Does God leave us at times?


#1

I have been struggling not with faith, but with the willingness to fulfill God’s work on earth. I know he exists, and I have had awesome moments in prayer. I am pretty involved in the Church, scripture and Catechism studies, music for God, etc. Anyhow, I started to pray to God for strength and it seemed like he wasn’t listening. I can often feel him present with me and hear him during prayer, and suddenly it seems as if I am talking to nobody. I know he exists, I do not doubt any part of the scriptures, but it seems as though he has left me blowing in the wind. I know that this is not the case, but I can’t imagine what I need to do to get back with him. I really don’t know what to do. I still pray, but I don’t feel as though I’m heard, also pressures are increasing, and I feel like it must be some sort of test from God. Can anybody relate? Have related reading? Any idea what I should do?


#2

Hail Mary full of grace the Lord is with thee, blessed art thou among women and blessed is the fruit of they womb Jesus. Holy Mary mother of God, pray for us sinners now and at the hour of our death. Amen.

Mother Theresa’s Come Be My Light and St. John of the Cross’ Dark Night of the Soul - reputedly talk about feeling of distance from the Lord. Some passages from Dark Night of the Soul “The first is whether, when a soul finds no pleasure or consolation in the things of God, it also fails to find it in any thing created; for, as God sets the soul in this dark night to the end that He may quench and purge its sensual desire, He allows it not to find attraction or sweetness in anything whatsoever.” Book I, Chapter IX, Section 2.

“These souls whom God is beginning to lead through these solitary places of the wilderness are like to the children of Israel, to whom…” Book I, Chapter IX, Section 5.

I can’t help you further as I am just starting the book, but I urge you to persist in prayer, particularly the rosary, and spiritual reading. Who knows whether this is a dark night, a spiritual attack, or the ordinary ups and downs of one’s prayer life? But to Mary you can cast all you fears and tribulations and have her sweet consolations, and the rosary - according to St. Louis De Montfort in True Devotion to Mary - can transform you from within to be Christ-like so maybe God will release you from the wilderness, not saying its your fault at all if such as St. John of the Cross and Mother Theresa traveled there too!!!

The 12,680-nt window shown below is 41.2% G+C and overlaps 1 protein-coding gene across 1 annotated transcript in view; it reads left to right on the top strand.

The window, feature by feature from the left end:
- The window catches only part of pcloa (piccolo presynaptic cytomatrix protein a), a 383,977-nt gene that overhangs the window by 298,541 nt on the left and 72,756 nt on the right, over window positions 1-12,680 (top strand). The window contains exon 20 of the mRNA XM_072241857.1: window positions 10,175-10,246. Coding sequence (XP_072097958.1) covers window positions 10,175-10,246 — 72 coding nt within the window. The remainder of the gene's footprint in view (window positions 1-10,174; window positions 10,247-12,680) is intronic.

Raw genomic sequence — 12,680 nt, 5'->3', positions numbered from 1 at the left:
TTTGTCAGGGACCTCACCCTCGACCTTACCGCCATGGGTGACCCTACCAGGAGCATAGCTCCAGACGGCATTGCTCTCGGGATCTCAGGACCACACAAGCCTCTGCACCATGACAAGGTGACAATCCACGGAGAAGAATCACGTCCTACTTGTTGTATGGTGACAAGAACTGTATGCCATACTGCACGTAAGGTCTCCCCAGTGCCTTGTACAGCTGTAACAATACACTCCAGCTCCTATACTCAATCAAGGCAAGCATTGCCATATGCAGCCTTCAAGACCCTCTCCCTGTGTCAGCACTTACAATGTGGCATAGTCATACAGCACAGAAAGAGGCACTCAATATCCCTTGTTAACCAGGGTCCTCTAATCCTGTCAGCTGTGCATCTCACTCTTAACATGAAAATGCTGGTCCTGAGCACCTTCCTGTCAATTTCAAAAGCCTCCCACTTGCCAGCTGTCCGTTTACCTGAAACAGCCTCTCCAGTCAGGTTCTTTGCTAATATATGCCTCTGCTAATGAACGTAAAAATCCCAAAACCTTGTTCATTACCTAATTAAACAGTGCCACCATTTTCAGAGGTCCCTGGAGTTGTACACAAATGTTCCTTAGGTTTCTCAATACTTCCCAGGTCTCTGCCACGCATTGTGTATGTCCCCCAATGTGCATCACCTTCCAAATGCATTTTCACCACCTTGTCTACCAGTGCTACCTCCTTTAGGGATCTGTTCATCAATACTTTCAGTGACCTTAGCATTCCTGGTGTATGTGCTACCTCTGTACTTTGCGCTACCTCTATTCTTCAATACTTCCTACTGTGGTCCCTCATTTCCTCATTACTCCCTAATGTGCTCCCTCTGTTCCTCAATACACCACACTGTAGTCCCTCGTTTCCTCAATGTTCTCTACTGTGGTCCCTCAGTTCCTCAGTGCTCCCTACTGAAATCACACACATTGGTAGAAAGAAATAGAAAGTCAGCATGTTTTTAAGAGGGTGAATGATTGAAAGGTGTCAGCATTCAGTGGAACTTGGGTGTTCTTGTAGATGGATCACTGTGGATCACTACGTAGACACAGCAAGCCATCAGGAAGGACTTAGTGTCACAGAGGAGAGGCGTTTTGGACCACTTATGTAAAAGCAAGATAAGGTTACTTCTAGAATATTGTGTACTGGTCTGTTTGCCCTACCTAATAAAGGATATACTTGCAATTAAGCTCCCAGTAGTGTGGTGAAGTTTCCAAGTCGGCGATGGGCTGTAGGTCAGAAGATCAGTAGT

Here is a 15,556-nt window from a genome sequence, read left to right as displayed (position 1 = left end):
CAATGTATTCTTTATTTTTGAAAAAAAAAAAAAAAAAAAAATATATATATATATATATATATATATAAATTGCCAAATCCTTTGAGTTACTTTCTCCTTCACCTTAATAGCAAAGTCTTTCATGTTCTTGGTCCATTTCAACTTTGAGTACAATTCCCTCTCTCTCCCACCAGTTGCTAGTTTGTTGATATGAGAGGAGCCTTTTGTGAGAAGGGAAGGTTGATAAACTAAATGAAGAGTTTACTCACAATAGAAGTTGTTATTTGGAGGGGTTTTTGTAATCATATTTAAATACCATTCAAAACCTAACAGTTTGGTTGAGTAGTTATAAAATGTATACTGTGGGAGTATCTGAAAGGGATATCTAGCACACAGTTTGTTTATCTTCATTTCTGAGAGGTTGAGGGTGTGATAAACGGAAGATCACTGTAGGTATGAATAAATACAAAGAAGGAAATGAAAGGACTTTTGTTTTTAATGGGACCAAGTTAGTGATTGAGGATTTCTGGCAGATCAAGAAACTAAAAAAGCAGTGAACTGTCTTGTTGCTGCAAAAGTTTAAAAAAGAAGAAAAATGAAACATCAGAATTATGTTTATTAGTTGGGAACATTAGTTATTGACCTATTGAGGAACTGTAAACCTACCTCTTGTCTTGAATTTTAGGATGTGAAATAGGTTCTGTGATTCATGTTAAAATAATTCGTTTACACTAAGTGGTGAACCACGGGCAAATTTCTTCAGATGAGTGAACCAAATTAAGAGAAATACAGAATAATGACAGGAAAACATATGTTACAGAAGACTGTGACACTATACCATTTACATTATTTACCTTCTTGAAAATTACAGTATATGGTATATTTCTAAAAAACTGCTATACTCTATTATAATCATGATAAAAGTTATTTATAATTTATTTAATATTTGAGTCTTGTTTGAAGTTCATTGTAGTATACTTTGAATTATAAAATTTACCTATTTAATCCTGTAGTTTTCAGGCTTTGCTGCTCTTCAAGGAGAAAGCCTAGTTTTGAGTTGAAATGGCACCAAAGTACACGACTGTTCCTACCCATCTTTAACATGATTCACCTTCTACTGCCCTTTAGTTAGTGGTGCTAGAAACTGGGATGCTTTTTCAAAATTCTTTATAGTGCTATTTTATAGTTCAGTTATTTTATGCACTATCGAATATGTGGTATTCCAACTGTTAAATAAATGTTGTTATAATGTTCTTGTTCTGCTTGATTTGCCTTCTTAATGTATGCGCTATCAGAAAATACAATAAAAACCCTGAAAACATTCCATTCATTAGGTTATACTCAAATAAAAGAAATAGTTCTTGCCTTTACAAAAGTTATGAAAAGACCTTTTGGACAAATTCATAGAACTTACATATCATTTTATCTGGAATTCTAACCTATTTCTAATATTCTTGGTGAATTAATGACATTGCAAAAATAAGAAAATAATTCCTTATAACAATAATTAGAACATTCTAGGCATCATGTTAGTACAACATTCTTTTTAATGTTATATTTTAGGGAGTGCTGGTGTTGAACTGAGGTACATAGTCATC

Hail Mary full of grace the Lord is with thee, blessed art thou among women and blessed is the fruit of they womb Jesus. Holy Mary mother of God, pray for us sinners now and at the hour of our death. Amen.*


#3

I hope some of the great people who answered my thread will answer your thread also. I do not feel very qualified to answer how to cope with your dryness, since I have problems with it too. Maybe the best I can tell you is just know that God IS there, no matter what you feel. It is painful to pray but maybe NOW the test you say you may have is to continue to pray no matter what. (read my thread Painful to Pray)

You say you experience Him at times, but then it seems as if suddenly He is not there listening to you. I have had some of this happen to me—maybe we are supposed to learn that experiencing Him is not the purpose of service.

You are very devoted—don’t give up your devotion. For goodness sakes, your devotion outshines mine, so please don’t give up! Because if you do, then there isn’t any hope for me… We ARE all connected in the Body of Christ. And since pressures are increasing in your life, don’t compound those pressures by running from God—it makes it far more painful.

You WILL keep up your prayer life, because for whatever feeling (or NO feeling) you get from it, it is your ONLY connection to God. God bless you, and I will pray for you in a moment when i go pray my rosary, like some good post-er advised me to do. edit: It was TrueDevotionMar:)